Price wise, I would say Smoke Haus is very reasonable. For my main course and two cocktails, I paid around £25. The service was also good, with our food coming out quite promptly considering we were a large group of 11. The waiting staff were friendly and brought over drinks nice and quick too. On the whole, I really enjoyed my Smoke Haus experience and would love to visit again next time I am in Cardiff. Seeing a hot dog waft past, I definitely have one of those bad boys on my ‘must eat’ list!

Holiday Munchies: Coast to Coast, Birmingham

P1050240The arrival of birthday month simply means one thing – I get to indulge in an array of deliciously decadent food, using getting another year older as an excuse to visit restaurants that have long been on my hit list. When my husband whisked me off to Birmingham to watch the Yonex All England Badminton Championships as my birthday present, not only was I eagerly awaiting being glued to my favourite sport all day, but I was also secretly excited to tuck into fancy dinners during our two night stay. Based near Broad Street, we were ideally located to hunt up some of central Birmingham’s tastiest venues, so for our first treat out we decided to check out American bar and grill Coast to Coast.

The Saturday night vibe was in full swing when we arrived on the Saturday night for our 8.15pm table. The music was slightly too loud for intimate conversation, however the upbeat retro classics soon had me singing along instead, with constant exclamations of ‘I haven’t heard this in ages!’ followed by enthusiastic head nods to the beat. Needless to say, the other half soon buried his head in the menu! Coast to Coast provides a unique cross over between a sports bar, an exclusive members club and a music lounge – decked out with dark wood, the tables are in the majority booth style seating, or the seats P1050245that utilise a sofa on one side. With deep forest green cushioning, each table had a great amount of privacy – our table was an intimate one for two, tucked near the bar. We had large armchair style dining seats with plush green cushioning, a retro styled golden wall lamp illuminating our table atmospherically. Although I loved the fact that us customers weren’t all sat on top of each other, I do feel that our out of the way table did mean the waiting staff ignored us too, and we ended up waiting an age to place any form of order. Waiting for drinks was also thirsty work. Despite this problem, I couldn’t help but be sucked in by the relaxed party mood of Coast to Coast. It was absolutely buzzing.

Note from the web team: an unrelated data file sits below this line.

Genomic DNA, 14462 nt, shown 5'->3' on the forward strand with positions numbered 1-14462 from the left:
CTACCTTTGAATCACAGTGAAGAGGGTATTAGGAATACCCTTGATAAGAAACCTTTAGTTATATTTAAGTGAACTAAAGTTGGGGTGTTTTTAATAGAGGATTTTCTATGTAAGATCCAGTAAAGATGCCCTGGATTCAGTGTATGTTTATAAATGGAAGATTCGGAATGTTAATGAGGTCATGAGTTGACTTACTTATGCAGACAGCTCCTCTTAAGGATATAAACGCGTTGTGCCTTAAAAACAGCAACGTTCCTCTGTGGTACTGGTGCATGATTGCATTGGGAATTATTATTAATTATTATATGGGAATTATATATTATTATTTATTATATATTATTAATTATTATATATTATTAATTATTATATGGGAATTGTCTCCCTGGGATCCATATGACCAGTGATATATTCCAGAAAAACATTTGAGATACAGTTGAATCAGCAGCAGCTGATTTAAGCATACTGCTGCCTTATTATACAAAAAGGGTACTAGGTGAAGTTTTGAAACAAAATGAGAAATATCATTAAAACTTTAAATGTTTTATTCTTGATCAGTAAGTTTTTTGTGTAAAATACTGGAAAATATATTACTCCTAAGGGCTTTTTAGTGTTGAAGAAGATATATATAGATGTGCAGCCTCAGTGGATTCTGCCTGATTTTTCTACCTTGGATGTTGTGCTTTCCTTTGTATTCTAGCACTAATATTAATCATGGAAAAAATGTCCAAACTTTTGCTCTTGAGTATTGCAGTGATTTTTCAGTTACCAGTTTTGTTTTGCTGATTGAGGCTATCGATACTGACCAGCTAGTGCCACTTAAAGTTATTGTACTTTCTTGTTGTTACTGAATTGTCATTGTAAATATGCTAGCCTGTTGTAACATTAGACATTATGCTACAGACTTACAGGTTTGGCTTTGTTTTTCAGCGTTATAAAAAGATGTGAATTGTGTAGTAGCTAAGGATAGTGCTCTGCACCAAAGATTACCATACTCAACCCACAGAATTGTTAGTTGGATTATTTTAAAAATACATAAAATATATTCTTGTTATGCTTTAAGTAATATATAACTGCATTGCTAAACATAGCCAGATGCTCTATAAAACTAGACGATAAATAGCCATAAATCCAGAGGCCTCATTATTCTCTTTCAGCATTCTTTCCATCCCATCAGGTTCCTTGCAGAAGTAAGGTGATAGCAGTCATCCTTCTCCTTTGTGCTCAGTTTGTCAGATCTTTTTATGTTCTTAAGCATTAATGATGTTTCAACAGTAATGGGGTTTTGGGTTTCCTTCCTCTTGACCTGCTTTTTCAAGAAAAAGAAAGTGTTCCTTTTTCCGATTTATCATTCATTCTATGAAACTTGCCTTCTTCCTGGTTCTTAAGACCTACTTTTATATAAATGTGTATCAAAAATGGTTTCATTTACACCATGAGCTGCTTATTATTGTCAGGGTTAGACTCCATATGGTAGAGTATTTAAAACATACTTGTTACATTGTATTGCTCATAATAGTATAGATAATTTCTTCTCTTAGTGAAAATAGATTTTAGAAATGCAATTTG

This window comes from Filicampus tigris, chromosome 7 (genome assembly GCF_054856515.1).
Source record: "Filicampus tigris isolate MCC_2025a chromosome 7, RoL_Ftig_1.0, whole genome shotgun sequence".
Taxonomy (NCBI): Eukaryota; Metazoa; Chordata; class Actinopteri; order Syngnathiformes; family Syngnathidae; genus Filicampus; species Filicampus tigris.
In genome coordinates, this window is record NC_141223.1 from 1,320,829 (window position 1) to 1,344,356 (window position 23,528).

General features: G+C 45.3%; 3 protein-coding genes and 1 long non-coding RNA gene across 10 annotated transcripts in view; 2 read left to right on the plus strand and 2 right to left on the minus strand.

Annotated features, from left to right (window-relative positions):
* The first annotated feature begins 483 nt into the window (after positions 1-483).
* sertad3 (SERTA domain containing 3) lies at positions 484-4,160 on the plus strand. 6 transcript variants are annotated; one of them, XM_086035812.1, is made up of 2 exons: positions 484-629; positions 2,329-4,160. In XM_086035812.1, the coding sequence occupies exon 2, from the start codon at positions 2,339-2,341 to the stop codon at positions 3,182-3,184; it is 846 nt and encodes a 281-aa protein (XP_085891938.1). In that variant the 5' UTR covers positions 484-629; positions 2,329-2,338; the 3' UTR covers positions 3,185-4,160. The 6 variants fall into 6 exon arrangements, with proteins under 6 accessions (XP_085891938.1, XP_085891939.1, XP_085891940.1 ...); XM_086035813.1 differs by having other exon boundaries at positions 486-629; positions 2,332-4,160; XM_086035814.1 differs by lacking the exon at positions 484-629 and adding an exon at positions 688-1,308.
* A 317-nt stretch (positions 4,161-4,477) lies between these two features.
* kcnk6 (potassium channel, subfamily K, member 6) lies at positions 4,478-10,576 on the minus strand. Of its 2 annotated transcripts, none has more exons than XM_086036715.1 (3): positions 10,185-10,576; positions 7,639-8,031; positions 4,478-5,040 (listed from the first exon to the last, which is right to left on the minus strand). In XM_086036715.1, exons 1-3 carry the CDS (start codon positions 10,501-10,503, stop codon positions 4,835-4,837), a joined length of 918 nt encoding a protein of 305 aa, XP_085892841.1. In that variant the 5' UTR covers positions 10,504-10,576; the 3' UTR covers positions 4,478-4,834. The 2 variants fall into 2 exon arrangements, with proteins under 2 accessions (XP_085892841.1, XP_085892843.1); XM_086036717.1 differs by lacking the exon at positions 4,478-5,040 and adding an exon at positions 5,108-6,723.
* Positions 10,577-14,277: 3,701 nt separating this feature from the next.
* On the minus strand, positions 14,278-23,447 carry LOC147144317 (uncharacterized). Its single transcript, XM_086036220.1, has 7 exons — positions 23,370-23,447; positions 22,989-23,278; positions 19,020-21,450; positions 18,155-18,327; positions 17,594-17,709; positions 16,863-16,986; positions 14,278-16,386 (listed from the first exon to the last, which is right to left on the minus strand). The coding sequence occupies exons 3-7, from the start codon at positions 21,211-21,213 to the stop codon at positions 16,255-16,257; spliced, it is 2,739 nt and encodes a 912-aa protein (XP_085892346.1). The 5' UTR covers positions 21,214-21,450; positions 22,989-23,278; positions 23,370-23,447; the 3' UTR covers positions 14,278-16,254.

Flicking through the book of menu, I was very impressed with the range of dishes on offer. There were burgers, steaks, grills, classics, fish, salads, pizzas and calzones too however they weren’t just your bog standard offerings. Although there were options for the fussy eaters out there, the restaurant had also provided plenty of choice for those who wanted to mix up their meals and try their favourite dishes with a new spin or flavour combination. It all sounded delicious and I had real trouble narrowing down my top picks. I even had the same problem with the drinks menu, as I soon spied a cocktail menu, wonderfully broken down into an array of sections – a sure sign they mean business. I started off with a fruity number, selecting the French martini – raspberry vodka, Chambord and pineapple juice. Presented in a classic martini glass this was refreshing and zingy, reminding me slightly of a Cosmopolitan.

P1050242Dan chose starters, going for the sesame salted pretzels that we could share. Served in a small silver bucket on a rectangular plate, the pretzels were the wonderfully doughy bread variety that are so traditional across the pond. Tied in neat figure of eights and scattered with both poppy and sesame seeds, these were so soft and squidgy with a subtly buttery coating that added a note of luxury to the flavour. Dunked in a generous dip bowl of sour cream, these didn’t last long!